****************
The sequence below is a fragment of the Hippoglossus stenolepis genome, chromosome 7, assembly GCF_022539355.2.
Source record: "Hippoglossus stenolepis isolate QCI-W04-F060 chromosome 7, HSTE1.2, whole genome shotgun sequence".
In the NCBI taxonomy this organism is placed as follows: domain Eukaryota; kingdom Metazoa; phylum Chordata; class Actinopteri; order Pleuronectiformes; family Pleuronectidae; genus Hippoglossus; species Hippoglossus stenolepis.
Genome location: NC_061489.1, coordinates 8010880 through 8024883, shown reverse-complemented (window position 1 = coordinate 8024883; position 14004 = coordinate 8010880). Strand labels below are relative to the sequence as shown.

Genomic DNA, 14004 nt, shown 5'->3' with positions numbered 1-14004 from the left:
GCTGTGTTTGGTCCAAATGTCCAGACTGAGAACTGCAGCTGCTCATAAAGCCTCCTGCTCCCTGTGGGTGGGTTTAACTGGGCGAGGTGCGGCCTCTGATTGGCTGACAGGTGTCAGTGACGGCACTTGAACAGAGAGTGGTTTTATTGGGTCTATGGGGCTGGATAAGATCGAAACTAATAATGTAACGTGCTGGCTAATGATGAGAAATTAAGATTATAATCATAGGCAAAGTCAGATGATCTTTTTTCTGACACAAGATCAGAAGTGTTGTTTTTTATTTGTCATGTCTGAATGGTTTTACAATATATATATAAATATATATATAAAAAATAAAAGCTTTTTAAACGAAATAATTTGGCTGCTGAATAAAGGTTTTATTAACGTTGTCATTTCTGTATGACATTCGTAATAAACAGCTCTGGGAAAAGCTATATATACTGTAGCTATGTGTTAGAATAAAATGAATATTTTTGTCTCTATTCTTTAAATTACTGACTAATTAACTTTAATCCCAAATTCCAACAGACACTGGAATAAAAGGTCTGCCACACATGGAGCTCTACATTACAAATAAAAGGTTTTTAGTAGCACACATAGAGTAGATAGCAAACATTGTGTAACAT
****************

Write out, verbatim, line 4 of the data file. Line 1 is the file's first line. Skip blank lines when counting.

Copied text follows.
Genome location: NC_061489.1, coordinates 8010880 through 8024883, shown reverse-complemented (window position 1 = coordinate 8024883; position 14004 = coordinate 8010880). Strand labels below are relative to the sequence as shown.